The battle to defeat the Islamic State (ISIS) will last "10 to 20 years" — longer than previously indicated by the Obama administration, the Army's top general said Friday.
"In my mind, ISIS is a 10-to-20-year problem, it's not a two-year's problem," Gen. Ray Odierno, the Army chief of staff, told reporters, DefenseNews reports.
"Now, I don't know what level it will be a problem, but it's a long-term problem."
Since the airstrikes against ISIS began last August, the Obama administration has only defined the campaign as a "years-long" battle to defeat and destroy the terrorist group, also known as ISIL.
In October, Army Gen. Lloyd Austin predicted that the jihadists would be "much degraded"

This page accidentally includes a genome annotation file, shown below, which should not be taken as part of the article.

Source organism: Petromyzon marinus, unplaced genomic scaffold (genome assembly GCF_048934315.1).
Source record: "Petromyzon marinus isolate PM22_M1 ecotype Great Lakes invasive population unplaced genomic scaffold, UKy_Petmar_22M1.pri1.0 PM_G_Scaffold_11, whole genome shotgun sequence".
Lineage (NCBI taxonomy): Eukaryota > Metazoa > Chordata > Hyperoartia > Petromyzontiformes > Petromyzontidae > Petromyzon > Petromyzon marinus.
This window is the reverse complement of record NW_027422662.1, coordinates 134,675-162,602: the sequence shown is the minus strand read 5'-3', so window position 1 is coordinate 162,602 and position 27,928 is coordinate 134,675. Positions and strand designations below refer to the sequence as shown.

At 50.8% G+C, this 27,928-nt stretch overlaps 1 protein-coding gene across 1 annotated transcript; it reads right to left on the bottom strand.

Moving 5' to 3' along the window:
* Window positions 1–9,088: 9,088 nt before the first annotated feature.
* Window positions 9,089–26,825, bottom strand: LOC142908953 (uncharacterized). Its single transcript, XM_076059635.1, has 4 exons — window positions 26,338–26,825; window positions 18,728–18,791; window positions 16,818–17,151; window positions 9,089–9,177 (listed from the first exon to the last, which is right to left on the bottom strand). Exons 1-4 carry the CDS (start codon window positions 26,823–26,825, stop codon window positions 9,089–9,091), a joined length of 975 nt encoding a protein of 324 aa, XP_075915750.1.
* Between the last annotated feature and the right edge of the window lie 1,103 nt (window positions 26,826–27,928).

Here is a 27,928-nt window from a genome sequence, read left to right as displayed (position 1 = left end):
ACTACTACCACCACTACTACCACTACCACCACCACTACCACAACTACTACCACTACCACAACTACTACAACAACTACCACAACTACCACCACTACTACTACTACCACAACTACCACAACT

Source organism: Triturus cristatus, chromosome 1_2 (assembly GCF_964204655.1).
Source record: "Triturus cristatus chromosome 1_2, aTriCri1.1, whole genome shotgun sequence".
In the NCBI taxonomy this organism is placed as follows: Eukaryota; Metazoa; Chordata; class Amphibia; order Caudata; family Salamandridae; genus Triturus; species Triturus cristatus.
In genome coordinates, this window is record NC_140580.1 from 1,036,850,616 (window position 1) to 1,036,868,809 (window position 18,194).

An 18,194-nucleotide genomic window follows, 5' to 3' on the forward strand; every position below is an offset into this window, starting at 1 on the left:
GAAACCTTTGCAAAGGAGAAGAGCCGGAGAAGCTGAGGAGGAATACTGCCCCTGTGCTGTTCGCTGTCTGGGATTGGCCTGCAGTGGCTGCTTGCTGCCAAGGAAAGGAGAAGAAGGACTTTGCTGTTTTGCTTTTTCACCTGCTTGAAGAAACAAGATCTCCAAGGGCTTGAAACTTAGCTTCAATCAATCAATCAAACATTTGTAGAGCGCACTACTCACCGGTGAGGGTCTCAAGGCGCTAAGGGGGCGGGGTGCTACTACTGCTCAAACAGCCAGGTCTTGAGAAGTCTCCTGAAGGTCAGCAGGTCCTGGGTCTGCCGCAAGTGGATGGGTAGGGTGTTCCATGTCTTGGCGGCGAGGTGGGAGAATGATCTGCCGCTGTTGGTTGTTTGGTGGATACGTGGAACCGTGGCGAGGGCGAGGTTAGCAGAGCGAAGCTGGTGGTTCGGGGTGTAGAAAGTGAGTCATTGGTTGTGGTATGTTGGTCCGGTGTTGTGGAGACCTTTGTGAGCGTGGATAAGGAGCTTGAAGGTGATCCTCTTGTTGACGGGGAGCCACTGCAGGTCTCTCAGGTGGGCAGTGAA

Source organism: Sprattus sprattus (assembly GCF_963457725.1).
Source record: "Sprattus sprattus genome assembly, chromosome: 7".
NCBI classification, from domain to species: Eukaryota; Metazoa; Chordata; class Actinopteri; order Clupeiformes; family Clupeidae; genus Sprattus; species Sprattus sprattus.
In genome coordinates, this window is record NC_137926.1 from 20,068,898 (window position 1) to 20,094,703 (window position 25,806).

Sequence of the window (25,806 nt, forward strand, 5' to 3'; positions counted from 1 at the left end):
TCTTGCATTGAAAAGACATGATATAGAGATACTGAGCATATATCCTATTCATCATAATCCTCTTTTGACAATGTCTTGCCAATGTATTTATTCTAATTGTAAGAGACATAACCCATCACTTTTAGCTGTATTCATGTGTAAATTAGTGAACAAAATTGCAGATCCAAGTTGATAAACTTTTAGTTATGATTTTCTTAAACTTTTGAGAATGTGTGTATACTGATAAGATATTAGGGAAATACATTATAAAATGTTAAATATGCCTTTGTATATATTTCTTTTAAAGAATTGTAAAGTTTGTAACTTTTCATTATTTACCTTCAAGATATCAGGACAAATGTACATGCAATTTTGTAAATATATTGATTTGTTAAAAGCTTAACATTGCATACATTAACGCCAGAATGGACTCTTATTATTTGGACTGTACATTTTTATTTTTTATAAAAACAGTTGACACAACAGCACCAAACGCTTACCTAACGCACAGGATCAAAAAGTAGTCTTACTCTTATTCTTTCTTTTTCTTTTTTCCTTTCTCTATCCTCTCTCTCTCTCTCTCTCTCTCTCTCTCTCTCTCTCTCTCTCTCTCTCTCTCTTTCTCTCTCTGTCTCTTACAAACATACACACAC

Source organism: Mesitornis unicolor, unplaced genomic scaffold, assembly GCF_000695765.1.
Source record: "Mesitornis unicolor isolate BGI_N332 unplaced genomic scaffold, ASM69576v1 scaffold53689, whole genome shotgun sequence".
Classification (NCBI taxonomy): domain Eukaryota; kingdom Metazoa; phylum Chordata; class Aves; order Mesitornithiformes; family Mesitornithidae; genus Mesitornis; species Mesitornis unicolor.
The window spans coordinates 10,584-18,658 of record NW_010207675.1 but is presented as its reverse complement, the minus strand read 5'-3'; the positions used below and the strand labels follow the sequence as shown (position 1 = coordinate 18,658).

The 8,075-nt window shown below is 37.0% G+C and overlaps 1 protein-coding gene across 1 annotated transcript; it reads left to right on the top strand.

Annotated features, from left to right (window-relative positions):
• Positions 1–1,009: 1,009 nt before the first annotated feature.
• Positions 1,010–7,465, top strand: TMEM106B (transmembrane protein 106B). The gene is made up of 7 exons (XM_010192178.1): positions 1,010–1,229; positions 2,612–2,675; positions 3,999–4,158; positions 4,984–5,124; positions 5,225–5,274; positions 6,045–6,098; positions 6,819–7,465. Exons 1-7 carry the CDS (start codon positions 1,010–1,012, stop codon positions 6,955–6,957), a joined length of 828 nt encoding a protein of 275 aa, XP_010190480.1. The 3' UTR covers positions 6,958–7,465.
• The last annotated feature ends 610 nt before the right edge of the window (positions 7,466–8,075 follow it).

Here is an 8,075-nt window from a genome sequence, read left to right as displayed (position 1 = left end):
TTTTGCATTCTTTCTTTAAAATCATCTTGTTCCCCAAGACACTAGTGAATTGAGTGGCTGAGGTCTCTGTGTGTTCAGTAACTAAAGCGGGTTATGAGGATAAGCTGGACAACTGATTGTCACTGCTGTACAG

by airstrikes a year from then.
Odierno's comments Friday marked the longest — and most specific — time frame a White House official has placed on the anti-ISIS effort.
"The administration has said 'three to five' years," he said, DefenseNews reports. "I think in order to defeat ISIL, it's going to take longer than that.
"This movement is growing right now, and so I think it's going to take us a bit longer than we originally thought."
Odierno cautioned, however, that military action cannot solely annihilate the Islamic State, DefenseNews reports. He is retiring next month.
"To defeat them, is not just a military issue," he told reporters. "It is an economic issue. It is a diplomatic issue. It is an issue of moderate versus extremists and it is about also, potentially, having the capability to root them out of the places they now hold in Iraq and Syria."
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